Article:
DNA evidence has saved many a convicted felon and sent the guilty to prison. It’s useful, for sure. But there’s a kind of crazy land grab going on now around consumer DNA, I think.
Hereditary traits have become infotainment. Television and internet ads tout the joy of finding out your ancestry. Movies, books and news articles brim with stories about lost siblings reconnected or terrible genetic diseases stalled. I downloaded a fitness iPhone app that immediately urged me to send off saliva to their DNA partner in order to optimize my workout.
Honestly, I’m tempted. Curiosity is probably in my DNA.
As an optimist, I’d love to discover that I’m related to Beethoven. Confirmation of “unique super-hero traits” would be great, too. Yet caution prevails. There is emotional danger lurking in sending off your saliva to consumer DNA databases like ancestry.com and 23andme. You could just as easily discover you’re related to Benedict Arnold, have familial ALS and a bunch of half-sisters and half-brothers who need a loan. Great.
In fact, the plot of the popular novel, The Forever Summer by Jamie Brenner (Little, Brown and Company, 2017), revolves around the difficulties faced by surprise siblings united by their DNA reports.
I’m more concerned with privacy and marketing issues. This Guardian article on DIY genetics by Arwa Mahdawi lays them out well. Consumer DNA gatherers have figured out a way to market your genetic info while you pay them for the privilege. It’s just like the “game” of Facebook—how many levels of privacy are you willing to be seduced into giving up in exchange for entertainment and information? Imagine if your DNA could be used to predict your party affiliation, spending habits or health insurance risks.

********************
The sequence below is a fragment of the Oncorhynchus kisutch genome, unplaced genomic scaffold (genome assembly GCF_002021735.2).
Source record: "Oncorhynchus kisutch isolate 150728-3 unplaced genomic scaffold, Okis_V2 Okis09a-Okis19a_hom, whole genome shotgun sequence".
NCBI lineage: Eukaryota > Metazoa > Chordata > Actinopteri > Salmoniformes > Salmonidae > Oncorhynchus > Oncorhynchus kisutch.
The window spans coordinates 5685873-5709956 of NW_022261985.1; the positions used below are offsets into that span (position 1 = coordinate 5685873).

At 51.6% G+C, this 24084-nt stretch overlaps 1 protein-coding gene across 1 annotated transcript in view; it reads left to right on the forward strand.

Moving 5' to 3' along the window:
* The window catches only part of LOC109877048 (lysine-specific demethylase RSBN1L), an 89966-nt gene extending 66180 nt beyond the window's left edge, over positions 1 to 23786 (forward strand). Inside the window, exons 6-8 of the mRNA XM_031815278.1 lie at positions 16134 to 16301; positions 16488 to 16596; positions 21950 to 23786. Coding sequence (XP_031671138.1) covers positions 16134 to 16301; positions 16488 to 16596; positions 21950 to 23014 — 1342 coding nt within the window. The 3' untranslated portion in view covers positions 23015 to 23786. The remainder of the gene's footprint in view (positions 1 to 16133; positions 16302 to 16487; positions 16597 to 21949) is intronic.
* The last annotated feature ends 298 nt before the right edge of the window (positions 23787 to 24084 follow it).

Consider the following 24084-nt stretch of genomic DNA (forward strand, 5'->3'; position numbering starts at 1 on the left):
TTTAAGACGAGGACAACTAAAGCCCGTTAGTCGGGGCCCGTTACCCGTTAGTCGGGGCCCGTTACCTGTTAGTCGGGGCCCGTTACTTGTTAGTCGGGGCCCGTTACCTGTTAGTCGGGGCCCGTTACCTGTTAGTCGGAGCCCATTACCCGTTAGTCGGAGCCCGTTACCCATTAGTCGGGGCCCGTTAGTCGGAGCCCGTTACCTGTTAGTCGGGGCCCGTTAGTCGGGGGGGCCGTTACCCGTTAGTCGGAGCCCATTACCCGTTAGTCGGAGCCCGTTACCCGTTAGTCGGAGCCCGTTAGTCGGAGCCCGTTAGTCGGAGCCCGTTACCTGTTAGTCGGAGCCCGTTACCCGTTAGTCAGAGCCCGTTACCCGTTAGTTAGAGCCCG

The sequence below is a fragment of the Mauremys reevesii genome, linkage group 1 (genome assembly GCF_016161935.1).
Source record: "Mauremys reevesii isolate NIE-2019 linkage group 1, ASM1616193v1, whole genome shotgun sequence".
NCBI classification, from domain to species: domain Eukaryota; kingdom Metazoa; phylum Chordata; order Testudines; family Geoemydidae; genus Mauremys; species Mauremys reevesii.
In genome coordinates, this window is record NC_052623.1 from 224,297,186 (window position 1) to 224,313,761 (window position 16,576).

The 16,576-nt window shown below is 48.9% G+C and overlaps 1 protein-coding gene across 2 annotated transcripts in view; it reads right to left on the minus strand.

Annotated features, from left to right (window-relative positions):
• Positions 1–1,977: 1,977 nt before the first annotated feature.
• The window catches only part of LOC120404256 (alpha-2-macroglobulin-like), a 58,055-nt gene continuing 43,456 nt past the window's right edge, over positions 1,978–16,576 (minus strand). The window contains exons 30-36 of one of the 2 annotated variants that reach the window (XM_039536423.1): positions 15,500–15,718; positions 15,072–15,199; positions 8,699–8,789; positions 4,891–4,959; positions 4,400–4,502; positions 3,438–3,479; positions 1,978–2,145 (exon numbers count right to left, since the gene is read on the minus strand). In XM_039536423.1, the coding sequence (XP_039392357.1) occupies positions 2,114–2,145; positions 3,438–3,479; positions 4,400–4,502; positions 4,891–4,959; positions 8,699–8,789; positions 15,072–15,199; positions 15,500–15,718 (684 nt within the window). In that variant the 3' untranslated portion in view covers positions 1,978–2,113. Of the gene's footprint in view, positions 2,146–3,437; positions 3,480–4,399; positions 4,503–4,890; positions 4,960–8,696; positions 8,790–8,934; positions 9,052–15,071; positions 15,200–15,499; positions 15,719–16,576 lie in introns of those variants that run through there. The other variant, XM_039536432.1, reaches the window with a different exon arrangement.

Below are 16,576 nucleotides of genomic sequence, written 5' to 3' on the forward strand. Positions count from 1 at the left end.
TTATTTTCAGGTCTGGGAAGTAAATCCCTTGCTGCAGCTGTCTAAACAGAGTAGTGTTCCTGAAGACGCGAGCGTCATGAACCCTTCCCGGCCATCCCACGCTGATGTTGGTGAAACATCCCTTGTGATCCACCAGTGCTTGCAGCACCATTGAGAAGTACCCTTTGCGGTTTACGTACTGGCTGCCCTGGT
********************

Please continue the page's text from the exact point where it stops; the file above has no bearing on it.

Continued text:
Consumer DNA products have expanded to our pets, too. After Barbara Streisand lost her beloved curly-haired Coton de Tuléar, Samantha, she cloned her from stomach and mouth cells and got three little Sams. The company she used, Viagen Pets, is easily found online. All it takes is one simple click, a compliant pet and about $50,000 a pop (or is it pup?). I do miss my adorable departed Havanese. But dealing with loss is part of life, isn’t it?
Taken to its most extreme, what’s next? The convenience of 3-D baby printing over pregnancy?
I wonder, isn’t identity ultimately a story we tell ourselves? A textured web of love and experience and ancestry and tradition? Personally, I choose the poetry of lived and oral history. It may not be full of scientific details, but it’s rich and beautiful and reassuringly opaque.
Sorry, ancestry profiteers. I’m keeping this spit private.